BIG 131, 189 Blackburn, Bruce 129 Blair, Tony 167 Blue Globe (Pan Am) 115, 173 BMW 139 Bowie, David 162 Bow-tied Package (UPS) 117, 174 Braniff 109, 170, 190 Brattinga, Pieter 153 Britannia (Festival of Brit.) 97, 164 British Airways (BA) 127, 189 British Dept. for Transport 177, 179 British Motor Corp. (BMC) 139 BOAC 23, 127 Brit. Petroleum (BP) 10, 101, 166, 190 British Rail (BR) 177, 179 British Steel 41, 136 British Telecom (BT) 107, 169, 190 Brooks Stevens Associates 140 Brownjohn, Robert 160 BRS Premsela Vonk 138 Burroughs, Silas 172 Burroughs Wellcome 172 Burton, Richard 161 C Carlton 161 Cars & Concepts 190 Centre Pompidou 176 Chapman, Colin 165 Chaumont Poster Festival 11 Chermayeff & Geismar 142, 173 Chermayeff, Ivan 173 Citigroup 171 Coca-Cola 159, 173 Coley Porter Bell 153, 189 Collis Clements 168 Commodore 83, 157 CCA 57, 144 Corus 136, 189 Crosby Associates 189 Crosby/Fletcher/Forbes 163
D Dabinett, Peter 143 Danne and Blackburn 129 Decca 162 DeLorean, John Zachary 165 DeLorean (DMC) 99, 165 Dempsey, Mike 136 Design Research Unit 134, 168, 179 Digital X (Xerox) 53, 142 Dog (Spratt’s) 71, 151 Dotted Logotype (Reuters) 95, 163 Double-Arrow (BR) 177, 179 DSM 10, 75, 153, 189 Duke, Joseph C. 140 Dumbar, Gert 14, 158 E Eastman, George 131 Eastman Kodak 131 Eckersley, Tom 164 Eckerstrom, Ralph E. 144 Edward L. Barnes Associates 173 Eircom 143, 189 EMI 162 Energie Noord West 45, 138 Enron 33, 132, 147 Enterprise IG 134, 136, 163, 189 Ervin, Don 149, 155 Eskew, Mike 174 Eskilson, Prof Stephen J. 132 F Festival of Britain 97, 164 Field-Bush, Max 151 Fletcher, Alan 130, 137, 163 Four Ms (MetLife) 79, 155 FutureBrand 174, 190 G Gamble, James 130 Games, Abram 164 Garland, Ken 141 Gates, Bill 157
General Motors 165 Gentleman, David 136 Gerald Stahl & Associates 140 Gerstner, Karl 127 Giannini, A.P. 149 Girard, Alexander 170 Giugiaro, Giorgetto 165 GlaxoSmithKline 16, 172, 190 GlaxoWellcome 172 Globe (AT&T) 87, 159 Goldin, Daniel S. 129 Golly (Robertsonâ€™s) 43, 137 Granada 161 Gray, Milner 164 Griffin (Midland Bank) 89, 160 H Haloid Photo. Company 142 Halpin, Geoff 151 Hand, Bird, Star 59, 145 Harlech, Lord 161 Harp & Crown (RUC) 65, 148 Helios (BP) 166, 190 Henrion, FHK 164 Hexagon (DSM) 75, 153 Hill-Wood, Peter 156 Hitachi 178 Hitler, Adolf 128 Hoechst 10, 77, 154, 172, 189 Hooley, Edgar Purnell 134 HSBC 160, 190 HTV 91, 161 I IBM 135, 147, 157 ICI 178 Identica 151 Identity Business 143, 189 Imperial Airlines 23, 127 Innovation Ring (Lucent) 73, 152 Interbrand 142, 145, 159, 163, 189, 190 ITV 161, 190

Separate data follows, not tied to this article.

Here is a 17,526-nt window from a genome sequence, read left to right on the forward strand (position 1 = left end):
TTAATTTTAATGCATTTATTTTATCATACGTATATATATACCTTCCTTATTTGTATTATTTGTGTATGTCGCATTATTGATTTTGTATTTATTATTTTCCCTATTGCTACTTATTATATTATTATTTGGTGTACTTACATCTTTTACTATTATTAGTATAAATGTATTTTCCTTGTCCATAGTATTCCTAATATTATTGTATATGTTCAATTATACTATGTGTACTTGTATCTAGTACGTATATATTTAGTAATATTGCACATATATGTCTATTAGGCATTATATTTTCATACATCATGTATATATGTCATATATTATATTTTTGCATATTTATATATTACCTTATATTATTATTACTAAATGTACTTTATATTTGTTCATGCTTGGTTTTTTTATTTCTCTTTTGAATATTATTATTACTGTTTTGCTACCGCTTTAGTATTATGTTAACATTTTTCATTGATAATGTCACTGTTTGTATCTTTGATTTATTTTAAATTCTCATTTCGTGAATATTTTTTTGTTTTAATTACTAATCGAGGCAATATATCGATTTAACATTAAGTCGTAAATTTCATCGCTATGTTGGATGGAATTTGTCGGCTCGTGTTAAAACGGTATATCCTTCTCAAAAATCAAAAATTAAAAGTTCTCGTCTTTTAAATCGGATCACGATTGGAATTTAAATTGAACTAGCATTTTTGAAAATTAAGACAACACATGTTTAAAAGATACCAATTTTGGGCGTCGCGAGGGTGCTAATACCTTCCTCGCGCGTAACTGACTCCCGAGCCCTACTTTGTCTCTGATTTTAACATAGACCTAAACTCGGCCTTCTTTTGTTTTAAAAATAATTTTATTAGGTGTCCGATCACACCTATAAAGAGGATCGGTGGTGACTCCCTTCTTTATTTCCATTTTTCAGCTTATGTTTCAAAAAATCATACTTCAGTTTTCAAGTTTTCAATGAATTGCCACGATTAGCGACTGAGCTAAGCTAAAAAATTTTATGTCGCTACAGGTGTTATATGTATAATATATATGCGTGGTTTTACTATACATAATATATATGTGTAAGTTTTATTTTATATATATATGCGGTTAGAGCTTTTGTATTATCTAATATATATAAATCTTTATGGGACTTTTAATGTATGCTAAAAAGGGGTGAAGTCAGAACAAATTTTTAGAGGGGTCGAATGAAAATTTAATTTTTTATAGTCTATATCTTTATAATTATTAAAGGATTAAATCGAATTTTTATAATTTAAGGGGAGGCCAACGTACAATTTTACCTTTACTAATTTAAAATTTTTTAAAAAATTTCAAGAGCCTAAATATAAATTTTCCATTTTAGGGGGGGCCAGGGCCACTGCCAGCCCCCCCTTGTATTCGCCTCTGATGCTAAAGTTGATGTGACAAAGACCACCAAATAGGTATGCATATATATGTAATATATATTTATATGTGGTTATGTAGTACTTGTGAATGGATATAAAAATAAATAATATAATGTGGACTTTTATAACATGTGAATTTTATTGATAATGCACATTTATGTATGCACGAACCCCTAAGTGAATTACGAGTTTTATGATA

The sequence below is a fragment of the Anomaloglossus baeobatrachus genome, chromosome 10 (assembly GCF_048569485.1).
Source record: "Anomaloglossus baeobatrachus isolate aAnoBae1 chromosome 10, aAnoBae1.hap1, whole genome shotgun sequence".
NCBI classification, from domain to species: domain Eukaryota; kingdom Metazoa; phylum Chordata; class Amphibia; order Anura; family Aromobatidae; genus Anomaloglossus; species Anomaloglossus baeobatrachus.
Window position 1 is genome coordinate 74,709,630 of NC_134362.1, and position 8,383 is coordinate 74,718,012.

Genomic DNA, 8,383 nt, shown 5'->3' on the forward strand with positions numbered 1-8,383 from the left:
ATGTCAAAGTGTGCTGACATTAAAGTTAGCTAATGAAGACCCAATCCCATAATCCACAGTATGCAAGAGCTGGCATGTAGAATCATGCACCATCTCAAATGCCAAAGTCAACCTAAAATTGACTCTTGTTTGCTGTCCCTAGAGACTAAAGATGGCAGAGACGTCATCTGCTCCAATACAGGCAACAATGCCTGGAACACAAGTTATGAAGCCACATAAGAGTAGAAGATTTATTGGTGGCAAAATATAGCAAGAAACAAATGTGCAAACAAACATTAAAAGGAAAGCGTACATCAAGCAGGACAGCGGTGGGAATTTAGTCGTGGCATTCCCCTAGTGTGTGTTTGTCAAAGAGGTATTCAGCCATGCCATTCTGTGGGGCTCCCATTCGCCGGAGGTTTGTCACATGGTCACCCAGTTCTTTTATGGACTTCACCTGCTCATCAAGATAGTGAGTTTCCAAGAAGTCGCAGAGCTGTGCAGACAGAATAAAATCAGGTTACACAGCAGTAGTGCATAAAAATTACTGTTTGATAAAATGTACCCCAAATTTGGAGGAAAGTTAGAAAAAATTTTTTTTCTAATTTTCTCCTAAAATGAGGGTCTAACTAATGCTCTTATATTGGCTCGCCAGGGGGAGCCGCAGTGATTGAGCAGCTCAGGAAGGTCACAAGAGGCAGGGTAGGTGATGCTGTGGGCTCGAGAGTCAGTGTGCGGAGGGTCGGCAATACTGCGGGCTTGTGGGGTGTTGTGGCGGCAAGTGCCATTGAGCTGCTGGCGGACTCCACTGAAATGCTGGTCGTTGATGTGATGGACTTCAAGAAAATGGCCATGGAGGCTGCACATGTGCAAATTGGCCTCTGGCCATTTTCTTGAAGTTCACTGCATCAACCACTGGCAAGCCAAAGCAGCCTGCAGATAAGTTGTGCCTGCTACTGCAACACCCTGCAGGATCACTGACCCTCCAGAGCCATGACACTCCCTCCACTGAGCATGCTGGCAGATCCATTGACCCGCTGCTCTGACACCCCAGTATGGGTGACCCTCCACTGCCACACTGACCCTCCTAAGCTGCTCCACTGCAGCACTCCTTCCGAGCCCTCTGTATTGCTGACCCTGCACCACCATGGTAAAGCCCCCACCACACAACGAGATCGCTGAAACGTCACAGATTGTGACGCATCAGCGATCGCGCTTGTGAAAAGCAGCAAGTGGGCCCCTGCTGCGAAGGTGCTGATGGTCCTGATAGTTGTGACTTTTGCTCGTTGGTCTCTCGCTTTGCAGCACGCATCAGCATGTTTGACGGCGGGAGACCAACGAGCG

J Jack Tinker and Partners 170 Jacobson, Egbert 144 JAL 176 James, Ken 168 Jefferson Smurfit Corp 144 Jobs, Steve 147 Johnson, Michael 129 Joy, Bill 180 Jupiter (ENW) 45, 138 K Kinneir, Jock 179 Knobil, Marcel 160 Knox, Ginny 137 Kodak 10, 11, 31, 131, 189 KPN 142, 158 Krohn, Dr. Friedrich 128 L Landor Associates 142, 152, 166, 171, 189, 190 Lawrence, Harding 170 Lee-Elliott, Theyre 127, 164 Lehman Brothers 11 Lever Brothers 141, 168 Leverhulme, Lord 141 Leyland Motor Corp. 139, 167 Lipson Alport Glass 130 Lloyds 160 Loewy, Raymond 166 Logo in Peace 11 Longship (Rover) 103, 167 Lotus 165 Lucent 10, 73, 152 M Mac Fisheries 51, 141 Margarine Unie 168 Marketplace Design 167 Massey, John 144 Mather & Crowther 141 Matter, Herbert 135
McGinnis, Patrick 135 McNealy, Scott 180 Meatball (NASA) 129, 189 MetLife 79, 149, 155, 190 Mexico 68 Olympics 61, 146 MG 176 Microsoft 157 Midget, Hairy 197 Midland Bank 89, 160 Minale, Marcello 166 Minale Tattersfield 166 Modarelli, James 129, 189 Monsanto 145 Moon and Stars (P&G) 29, 130 N NASA 27, 129, 189 National Westminster 160 Nazi 128 Negus & Negus 127 Neuhart, John 170 Newell and Sorrell 145 New Haven Railroad (NH) 39, 135 NeXT 63, 147 NI Policing Board 148, 189 Novivorm 153 NS 153 NSDAP 128 NUON 138, 189 O Oestreich, Peter J. 131 Ogilvy, David 144 Olsen, Henrik 152 Oracle 180 P Paepcke, Walter 144 Pan Am 115, 173 Patten, Chris 148 Peterson & Blyth 130, 189 Pharmacia 145, 189 Pharmacia & Upjohn 59, 145, 172